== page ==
• RHEL7 Version 3.0.x is the foundation for Red Hat 7's yum.

2.9. Filtering of default network packets:

The following are the variations between RHEL8 and RHEL7 with regard to the default network packet filtering:

  • Nftables is used in RHEL8 in place of the iptables framework.
  • The iptables framework has been replaced by nftables as the default network packet filter. Nftables is now used by the firewalld daemon.
  • This will take the place of the "iptables," "ip6tables," "arptables," and "ebtables" tools that were previously in use. A common framework for both IPv4 and IPv6 protocols is offered by "nftables".
  • iptables is the default backend used by the firewalld daemon in RHEL7.

2.10. CUPS logging [systemd journald]:

  • The following are the variations between RHEL8 and RHEL7 with regard to CUPS logs:
  • All RHEL8 CUPS logs are centrally logged in the systemd journald daemon with other programs' logs.
  • Use the "journalctl -u CUPS" command to gain access to the CUPS journal.
  • CUPS logs are kept in the /var/log/cups directory on RHEL7 systems.

2.11. NFS User and configuration:

  • NFS nfsnobody user replaced by nobody user.
  • in RHEL8 users and groups from bot nobody and nfsnobody are combined into nobodyID with ID (65534).
  • The following are the variations between RHEL8 and RHEL7 in terms of NFS configurations:
  • /etc/NFS.conf is RHEL8's NFS configuration file.
  • Red Hat Enterprise Linux 8 attempts to automatically translate all settings from /etc/sysconfig/nfs/etc/nfs when upgrading from RHEL7 and stop supporting NFS/UDP.
  • /etc/sysconfig/NFS is RHEL7's default NFS configuration file.

Red Hat Enterprise Linux version 7 includes:

  • The group and user nobody with ID 99
  • The ID for the nfsnobody user and group pair is 65534, which also serves as the kernel overflow ID by default.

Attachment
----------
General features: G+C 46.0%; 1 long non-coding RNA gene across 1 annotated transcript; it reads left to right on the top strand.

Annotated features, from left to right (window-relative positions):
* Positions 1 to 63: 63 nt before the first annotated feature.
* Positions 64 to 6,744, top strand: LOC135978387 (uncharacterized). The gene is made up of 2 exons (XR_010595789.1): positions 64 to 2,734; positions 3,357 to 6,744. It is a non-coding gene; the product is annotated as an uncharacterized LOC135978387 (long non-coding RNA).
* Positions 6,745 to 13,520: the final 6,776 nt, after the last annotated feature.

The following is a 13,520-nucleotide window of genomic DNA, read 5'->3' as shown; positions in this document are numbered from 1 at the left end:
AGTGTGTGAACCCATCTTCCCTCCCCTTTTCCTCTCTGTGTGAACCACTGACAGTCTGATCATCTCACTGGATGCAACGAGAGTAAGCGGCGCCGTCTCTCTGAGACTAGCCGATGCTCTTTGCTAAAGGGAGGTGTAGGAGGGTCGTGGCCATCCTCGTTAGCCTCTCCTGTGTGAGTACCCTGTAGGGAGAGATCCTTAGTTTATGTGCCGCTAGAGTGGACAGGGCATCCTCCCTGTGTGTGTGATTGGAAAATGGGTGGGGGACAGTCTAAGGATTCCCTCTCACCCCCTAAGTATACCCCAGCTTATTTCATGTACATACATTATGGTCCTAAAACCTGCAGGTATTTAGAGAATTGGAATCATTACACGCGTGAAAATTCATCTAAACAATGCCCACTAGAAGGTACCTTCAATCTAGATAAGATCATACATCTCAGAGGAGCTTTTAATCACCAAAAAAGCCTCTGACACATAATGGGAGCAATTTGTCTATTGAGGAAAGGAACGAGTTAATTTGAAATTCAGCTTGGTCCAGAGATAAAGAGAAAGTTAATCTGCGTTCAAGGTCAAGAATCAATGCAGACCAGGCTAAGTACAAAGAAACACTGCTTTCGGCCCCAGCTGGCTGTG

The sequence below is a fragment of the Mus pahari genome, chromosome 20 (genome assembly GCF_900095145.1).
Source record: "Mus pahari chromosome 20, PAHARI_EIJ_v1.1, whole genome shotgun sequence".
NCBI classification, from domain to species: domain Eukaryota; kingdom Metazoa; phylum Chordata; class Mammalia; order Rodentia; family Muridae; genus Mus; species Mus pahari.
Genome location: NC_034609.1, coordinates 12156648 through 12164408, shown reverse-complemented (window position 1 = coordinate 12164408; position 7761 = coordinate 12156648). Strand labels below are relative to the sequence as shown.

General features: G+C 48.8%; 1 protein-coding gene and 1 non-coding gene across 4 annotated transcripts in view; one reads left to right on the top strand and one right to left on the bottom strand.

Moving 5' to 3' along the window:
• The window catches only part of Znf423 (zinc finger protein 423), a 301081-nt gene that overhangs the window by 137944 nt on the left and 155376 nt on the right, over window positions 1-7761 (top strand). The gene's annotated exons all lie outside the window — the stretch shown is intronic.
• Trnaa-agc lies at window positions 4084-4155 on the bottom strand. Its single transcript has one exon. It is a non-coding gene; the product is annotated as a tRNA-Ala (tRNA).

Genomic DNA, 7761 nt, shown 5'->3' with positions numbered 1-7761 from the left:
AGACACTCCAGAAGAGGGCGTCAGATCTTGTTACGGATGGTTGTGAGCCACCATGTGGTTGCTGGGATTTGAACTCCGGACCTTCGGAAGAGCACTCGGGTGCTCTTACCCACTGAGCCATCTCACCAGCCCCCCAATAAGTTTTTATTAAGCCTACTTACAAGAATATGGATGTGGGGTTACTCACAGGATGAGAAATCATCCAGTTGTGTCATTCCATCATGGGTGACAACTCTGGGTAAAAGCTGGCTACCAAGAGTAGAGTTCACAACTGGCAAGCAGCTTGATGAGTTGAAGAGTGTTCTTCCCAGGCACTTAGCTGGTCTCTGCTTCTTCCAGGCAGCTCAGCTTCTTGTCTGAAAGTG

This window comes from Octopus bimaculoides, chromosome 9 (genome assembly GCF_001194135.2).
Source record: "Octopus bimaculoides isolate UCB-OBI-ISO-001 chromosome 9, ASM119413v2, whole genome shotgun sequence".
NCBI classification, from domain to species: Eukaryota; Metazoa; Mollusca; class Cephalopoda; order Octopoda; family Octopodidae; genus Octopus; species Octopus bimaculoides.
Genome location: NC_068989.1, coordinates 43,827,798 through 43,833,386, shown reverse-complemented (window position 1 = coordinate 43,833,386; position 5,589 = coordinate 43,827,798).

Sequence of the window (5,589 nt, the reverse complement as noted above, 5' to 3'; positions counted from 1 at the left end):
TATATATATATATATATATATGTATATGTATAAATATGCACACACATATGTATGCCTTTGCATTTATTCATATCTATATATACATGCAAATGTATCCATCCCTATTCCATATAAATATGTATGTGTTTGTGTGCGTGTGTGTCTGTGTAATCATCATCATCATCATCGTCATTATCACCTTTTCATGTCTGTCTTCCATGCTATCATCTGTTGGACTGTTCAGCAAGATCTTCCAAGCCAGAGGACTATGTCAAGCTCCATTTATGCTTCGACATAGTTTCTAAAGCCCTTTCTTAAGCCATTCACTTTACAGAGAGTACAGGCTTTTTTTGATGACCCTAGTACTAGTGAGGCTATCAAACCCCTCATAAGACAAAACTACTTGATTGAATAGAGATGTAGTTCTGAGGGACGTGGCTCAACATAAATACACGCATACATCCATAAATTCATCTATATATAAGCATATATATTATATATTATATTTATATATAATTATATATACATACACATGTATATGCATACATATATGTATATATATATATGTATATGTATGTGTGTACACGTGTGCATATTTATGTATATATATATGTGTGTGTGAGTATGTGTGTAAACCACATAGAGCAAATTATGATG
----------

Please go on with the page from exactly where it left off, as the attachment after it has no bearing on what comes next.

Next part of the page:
2.12. Version Control System Default:

The following are the differences between RHEL8 and RHEL7 with regard to the default version of the control system:

The following version control mechanisms are available in RHEL 8:

  • Subversion 1.10
  • Mercurial 4.8
  • Git 2.18

RHEL8 lacks both the Version Control System (RCS) and the Concurrent Versions System (CVS).

Git, SVN, and CVS, three of the most widely used open source revision control systems, are included in Red Hat Enterprise Linux 7.

2.13. Programming language version:

RHEL8 and RHEL7 differ in the following ways regarding the programming language version:

New programming language for RHEL8

  • Ruby Version 2.5,
  • PHP Version 7.2,
  • Node.js Version 10, and
  • Python Version 3

The following editing languages are supported by RHEL7.

  • Python version 2 (2.7.X)
  • PHP 5.4
  • Ruby 2.0.0

2.14. With relation to the promotion of container technology:

The following are the differences between RHEL8 and RHEL7 with regard to support for container technology:

  • RHEL 8.0 does not include Docker. The tools podmanbuildah,skopeo, and runc are required when using containers.
  • The podman utility is now available and is fully supported.
  • Red Hat Enterprise Linux 7's Extras subscription channel includes Docker and the Docker Registry.

2.15. Development Tool Support:

The following are the differences between RHEL8 and RHEL7 in terms of development tool support:

In RHEL 8:

  • OpenJDK 11,
  • OpenJDK 8,
  • IcedTea-Web, and many Java tools like Ant, Maven, or Scala are all included.

In RHEL7:

  • The default Java Development Kit (JDK) and Java version are OpenJDK8 and Java 8, respectively.